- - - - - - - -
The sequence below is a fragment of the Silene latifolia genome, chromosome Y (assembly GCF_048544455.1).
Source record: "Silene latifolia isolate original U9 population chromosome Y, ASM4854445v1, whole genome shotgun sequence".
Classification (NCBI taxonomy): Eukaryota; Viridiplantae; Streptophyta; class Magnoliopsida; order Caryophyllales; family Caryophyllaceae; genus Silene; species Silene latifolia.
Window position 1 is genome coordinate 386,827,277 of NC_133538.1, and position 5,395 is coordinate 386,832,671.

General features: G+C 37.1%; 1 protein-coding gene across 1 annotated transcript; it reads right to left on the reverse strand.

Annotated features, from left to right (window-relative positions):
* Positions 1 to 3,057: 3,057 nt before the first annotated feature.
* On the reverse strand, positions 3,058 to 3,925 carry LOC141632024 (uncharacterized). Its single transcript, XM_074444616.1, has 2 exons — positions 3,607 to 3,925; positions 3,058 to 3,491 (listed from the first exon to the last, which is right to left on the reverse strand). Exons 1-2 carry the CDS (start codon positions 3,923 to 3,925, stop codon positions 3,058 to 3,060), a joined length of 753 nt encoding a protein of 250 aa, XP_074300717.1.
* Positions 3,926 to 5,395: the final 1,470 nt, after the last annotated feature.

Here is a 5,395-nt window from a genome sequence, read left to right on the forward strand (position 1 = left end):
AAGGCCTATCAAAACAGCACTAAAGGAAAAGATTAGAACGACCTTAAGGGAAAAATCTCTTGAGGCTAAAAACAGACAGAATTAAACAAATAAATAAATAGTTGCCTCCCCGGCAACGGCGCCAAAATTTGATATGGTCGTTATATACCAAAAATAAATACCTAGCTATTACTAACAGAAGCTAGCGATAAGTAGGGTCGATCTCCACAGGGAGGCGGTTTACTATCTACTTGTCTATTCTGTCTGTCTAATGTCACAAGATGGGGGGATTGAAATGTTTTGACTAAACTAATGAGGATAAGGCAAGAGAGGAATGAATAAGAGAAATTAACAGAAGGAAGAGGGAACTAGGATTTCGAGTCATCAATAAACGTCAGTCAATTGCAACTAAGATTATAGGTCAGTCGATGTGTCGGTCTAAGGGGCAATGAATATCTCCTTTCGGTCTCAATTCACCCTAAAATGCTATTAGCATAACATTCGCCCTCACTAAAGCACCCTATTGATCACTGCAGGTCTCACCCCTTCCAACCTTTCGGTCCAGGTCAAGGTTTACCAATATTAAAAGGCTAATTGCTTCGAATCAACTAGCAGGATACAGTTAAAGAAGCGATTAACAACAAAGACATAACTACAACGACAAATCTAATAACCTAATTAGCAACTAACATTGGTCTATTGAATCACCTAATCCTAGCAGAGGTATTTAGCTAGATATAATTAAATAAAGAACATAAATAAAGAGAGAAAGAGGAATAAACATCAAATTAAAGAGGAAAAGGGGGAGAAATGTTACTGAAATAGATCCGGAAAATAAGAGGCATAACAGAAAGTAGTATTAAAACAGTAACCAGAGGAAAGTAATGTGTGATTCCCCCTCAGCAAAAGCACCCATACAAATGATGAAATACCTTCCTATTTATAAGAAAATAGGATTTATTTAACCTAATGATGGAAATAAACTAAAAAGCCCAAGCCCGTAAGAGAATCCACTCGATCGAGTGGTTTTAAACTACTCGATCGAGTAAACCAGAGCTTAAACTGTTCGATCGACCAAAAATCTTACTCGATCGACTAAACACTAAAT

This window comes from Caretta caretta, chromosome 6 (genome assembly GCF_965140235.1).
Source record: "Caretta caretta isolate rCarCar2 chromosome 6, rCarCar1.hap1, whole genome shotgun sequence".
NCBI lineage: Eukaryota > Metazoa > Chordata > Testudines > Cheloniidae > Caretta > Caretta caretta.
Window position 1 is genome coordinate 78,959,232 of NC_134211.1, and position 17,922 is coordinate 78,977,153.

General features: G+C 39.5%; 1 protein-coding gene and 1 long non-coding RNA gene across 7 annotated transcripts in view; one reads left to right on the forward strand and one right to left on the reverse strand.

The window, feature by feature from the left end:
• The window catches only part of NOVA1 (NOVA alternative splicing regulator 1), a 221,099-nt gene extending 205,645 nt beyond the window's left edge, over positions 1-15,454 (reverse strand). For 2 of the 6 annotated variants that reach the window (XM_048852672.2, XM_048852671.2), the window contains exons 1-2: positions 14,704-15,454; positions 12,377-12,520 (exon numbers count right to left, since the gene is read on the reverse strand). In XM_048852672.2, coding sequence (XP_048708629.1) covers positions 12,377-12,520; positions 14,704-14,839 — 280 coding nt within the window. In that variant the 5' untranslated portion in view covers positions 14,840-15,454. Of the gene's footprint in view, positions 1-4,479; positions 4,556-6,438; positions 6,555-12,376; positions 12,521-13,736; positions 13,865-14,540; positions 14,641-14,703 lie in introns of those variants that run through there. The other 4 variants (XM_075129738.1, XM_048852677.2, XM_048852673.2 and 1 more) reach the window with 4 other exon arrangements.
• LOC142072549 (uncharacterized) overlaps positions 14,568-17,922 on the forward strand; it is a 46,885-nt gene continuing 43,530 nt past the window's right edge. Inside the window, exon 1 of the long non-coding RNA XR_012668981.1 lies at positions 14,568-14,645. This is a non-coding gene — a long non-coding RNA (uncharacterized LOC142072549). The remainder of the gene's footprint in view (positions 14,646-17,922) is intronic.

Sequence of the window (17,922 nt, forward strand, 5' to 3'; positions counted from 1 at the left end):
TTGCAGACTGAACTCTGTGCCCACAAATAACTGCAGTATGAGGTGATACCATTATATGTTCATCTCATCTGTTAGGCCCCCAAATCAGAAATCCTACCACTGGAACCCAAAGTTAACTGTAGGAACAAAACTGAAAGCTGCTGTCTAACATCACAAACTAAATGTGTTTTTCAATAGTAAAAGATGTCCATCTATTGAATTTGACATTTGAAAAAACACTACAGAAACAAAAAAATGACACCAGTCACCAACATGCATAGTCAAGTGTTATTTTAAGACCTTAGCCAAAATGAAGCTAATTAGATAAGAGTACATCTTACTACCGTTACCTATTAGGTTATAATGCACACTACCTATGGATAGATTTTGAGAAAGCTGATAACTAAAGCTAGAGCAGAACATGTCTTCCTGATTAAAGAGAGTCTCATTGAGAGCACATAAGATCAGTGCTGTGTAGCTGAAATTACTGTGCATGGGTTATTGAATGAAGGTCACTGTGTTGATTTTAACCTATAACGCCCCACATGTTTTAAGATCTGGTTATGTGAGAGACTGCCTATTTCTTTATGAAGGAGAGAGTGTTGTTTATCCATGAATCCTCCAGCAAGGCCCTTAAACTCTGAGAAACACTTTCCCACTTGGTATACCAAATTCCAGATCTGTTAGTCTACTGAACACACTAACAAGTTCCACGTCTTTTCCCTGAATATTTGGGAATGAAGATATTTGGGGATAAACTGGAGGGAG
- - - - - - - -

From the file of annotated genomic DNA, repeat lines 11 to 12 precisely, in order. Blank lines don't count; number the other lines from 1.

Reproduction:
AAGGCCTATCAAAACAGCACTAAAGGAAAAGATTAGAACGACCTTAAGGGAAAAATCTCTTGAGGCTAAAAACAGACAGAATTAAACAAATAAATAAATAGTTGCCTCCCCGGCAACGGCGCCAAAATTTGATATGGTCGTTATATACCAAAAATAAATACCTAGCTATTACTAACAGAAGCTAGCGATAAGTAGGGTCGATCTCCACAGGGAGGCGGTTTACTATCTACTTGTCTATTCTGTCTGTCTAATGTCACAAGATGGGGGGATTGAAATGTTTTGACTAAACTAATGAGGATAAGGCAAGAGAGGAATGAATAAGAGAAATTAACAGAAGGAAGAGGGAACTAGGATTTCGAGTCATCAATAAACGTCAGTCAATTGCAACTAAGATTATAGGTCAGTCGATGTGTCGGTCTAAGGGGCAATGAATATCTCCTTTCGGTCTCAATTCACCCTAAAATGCTATTAGCATAACATTCGCCCTCACTAAAGCACCCTATTGATCACTGCAGGTCTCACCCCTTCCAACCTTTCGGTCCAGGTCAAGGTTTACCAATATTAAAAGGCTAATTGCTTCGAATCAACTAGCAGGATACAGTTAAAGAAGCGATTAACAACAAAGACATAACTACAACGACAAATCTAATAACCTAATTAGCAACTAACATTGGTCTATTGAATCACCTAATCCTAGCAGAGGTATTTAGCTAGATATAATTAAATAAAGAACATAAATAAAGAGAGAAAGAGGAATAAACATCAAATTAAAGAGGAAAAGGGGGAGAAATGTTACTGAAATAGATCCGGAAAATAAGAGGCATAACAGAAAGTAGTATTAAAACAGTAACCAGAGGAAAGTAATGTGTGATTCCCCCTCAGCAAAAGCACCCATACAAATGATGAAATACCTTCCTATTTATAAGAAAATAGGATTTATTTAACCTAATGATGGAAATAAACTAAAAAGCCCAAGCCCGTAAGAGAATCCACTCGATCGAGTGGTTTTAAACTACTCGATCGAGTAAACCAGAGCTTAAACTGTTCGATCGACCAAAAATCTTACTCGATCGACTAAACACTAAAT

This window comes from Caretta caretta, chromosome 6 (genome assembly GCF_965140235.1).